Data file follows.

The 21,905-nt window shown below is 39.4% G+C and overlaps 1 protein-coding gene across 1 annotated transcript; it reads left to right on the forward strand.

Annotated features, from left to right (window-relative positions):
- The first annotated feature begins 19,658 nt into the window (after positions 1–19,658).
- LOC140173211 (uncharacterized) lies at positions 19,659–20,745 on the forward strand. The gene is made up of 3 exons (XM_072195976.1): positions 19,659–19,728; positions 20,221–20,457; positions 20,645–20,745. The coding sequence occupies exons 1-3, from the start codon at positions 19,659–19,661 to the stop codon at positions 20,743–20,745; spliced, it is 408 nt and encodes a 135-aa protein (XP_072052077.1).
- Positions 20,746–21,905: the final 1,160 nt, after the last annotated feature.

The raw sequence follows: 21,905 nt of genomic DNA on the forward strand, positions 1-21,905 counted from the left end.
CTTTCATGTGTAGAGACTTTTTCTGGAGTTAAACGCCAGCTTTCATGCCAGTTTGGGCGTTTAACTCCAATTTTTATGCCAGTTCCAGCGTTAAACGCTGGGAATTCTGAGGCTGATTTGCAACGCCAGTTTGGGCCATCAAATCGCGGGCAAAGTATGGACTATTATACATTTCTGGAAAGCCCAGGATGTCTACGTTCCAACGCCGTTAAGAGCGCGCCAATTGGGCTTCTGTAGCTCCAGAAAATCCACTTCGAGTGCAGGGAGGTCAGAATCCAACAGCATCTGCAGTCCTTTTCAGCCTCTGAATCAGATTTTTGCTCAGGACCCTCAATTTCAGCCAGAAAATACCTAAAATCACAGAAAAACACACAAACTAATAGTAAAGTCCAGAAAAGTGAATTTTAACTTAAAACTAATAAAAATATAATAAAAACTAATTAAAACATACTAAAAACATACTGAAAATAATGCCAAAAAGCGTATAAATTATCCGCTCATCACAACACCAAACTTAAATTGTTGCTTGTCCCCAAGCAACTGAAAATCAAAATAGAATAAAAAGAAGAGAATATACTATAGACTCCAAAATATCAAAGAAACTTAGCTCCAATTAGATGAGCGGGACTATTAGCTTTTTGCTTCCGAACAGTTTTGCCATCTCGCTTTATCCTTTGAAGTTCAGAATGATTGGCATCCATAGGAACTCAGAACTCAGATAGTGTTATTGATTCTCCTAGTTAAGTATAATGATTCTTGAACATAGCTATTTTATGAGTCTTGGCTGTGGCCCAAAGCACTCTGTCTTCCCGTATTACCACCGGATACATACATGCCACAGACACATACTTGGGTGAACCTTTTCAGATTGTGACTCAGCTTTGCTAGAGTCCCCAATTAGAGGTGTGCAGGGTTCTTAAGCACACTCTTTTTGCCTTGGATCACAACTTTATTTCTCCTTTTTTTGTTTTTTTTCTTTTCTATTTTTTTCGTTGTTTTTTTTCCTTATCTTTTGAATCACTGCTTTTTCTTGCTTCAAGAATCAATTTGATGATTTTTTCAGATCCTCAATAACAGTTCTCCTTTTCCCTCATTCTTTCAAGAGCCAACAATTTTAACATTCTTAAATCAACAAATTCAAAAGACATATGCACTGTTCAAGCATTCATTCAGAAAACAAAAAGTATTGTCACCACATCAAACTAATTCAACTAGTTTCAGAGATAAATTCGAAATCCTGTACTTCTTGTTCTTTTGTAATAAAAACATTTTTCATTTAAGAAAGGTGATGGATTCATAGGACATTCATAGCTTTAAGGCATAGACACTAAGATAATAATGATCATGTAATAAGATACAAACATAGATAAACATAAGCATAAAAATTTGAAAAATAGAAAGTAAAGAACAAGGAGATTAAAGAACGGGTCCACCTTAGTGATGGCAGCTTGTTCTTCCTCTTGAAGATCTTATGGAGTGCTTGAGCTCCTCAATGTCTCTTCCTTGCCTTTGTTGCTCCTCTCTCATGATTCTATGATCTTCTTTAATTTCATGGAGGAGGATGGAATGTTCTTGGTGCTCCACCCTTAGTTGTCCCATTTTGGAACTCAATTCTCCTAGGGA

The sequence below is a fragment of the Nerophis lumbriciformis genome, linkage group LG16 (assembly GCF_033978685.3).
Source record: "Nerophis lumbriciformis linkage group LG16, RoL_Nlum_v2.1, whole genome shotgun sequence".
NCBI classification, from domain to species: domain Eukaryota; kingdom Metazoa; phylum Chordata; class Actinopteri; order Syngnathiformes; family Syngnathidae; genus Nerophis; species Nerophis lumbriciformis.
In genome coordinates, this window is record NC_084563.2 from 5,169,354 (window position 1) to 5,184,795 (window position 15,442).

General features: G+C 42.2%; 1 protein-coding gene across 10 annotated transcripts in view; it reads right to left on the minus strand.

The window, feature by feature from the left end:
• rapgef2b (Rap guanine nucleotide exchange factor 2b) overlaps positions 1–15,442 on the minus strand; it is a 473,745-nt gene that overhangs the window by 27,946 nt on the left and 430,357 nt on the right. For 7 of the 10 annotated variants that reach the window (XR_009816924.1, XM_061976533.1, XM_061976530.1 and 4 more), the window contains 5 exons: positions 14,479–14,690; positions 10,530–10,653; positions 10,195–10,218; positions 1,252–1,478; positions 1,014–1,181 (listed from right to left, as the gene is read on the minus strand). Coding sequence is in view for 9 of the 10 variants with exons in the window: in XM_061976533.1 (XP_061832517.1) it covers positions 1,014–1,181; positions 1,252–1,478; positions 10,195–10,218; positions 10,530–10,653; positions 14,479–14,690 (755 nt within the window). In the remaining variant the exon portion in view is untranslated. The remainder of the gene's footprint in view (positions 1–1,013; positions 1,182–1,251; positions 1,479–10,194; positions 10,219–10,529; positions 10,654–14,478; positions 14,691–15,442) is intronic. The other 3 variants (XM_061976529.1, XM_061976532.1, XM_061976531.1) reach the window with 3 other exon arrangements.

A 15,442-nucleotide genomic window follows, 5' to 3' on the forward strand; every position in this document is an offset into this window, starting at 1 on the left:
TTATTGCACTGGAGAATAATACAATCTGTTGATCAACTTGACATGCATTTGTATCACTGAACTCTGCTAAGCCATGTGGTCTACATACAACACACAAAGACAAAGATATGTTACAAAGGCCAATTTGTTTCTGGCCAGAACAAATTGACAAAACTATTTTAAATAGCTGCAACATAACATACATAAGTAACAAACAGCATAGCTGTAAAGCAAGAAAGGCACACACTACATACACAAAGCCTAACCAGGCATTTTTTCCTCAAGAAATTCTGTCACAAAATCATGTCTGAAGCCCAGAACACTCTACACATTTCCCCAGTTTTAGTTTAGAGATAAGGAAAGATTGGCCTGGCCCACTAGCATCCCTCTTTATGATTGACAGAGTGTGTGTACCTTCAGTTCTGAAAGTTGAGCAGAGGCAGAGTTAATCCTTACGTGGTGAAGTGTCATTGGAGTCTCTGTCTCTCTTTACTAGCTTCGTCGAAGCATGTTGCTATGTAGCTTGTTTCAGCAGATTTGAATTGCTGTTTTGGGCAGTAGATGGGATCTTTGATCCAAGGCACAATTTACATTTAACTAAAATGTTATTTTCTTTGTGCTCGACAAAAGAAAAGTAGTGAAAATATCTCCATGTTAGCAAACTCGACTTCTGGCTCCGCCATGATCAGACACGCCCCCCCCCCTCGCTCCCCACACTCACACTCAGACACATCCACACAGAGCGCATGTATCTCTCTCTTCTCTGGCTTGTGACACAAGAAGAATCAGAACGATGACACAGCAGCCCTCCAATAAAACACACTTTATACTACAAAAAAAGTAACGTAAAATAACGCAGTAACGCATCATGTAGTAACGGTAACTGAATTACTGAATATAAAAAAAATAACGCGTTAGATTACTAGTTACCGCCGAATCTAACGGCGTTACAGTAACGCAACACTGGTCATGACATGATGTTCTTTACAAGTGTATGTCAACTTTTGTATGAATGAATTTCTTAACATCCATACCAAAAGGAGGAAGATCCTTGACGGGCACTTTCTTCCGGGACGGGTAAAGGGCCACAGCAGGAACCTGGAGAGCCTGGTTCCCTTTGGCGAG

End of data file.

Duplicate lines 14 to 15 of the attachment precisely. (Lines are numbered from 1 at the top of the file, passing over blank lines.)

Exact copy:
• rapgef2b (Rap guanine nucleotide exchange factor 2b) overlaps positions 1–15,442 on the minus strand; it is a 473,745-nt gene that overhangs the window by 27,946 nt on the left and 430,357 nt on the right. For 7 of the 10 annotated variants that reach the window (XR_009816924.1, XM_061976533.1, XM_061976530.1 and 4 more), the window contains 5 exons: positions 14,479–14,690; positions 10,530–10,653; positions 10,195–10,218; positions 1,252–1,478; positions 1,014–1,181 (listed from right to left, as the gene is read on the minus strand). Coding sequence is in view for 9 of the 10 variants with exons in the window: in XM_061976533.1 (XP_061832517.1) it covers positions 1,014–1,181; positions 1,252–1,478; positions 10,195–10,218; positions 10,530–10,653; positions 14,479–14,690 (755 nt within the window). In the remaining variant the exon portion in view is untranslated. The remainder of the gene's footprint in view (positions 1–1,013; positions 1,182–1,251; positions 1,479–10,194; positions 10,219–10,529; positions 10,654–14,478; positions 14,691–15,442) is intronic. The other 3 variants (XM_061976529.1, XM_061976532.1, XM_061976531.1) reach the window with 3 other exon arrangements.

A 15,442-nucleotide genomic window follows, 5' to 3' on the forward strand; every position in this document is an offset into this window, starting at 1 on the left: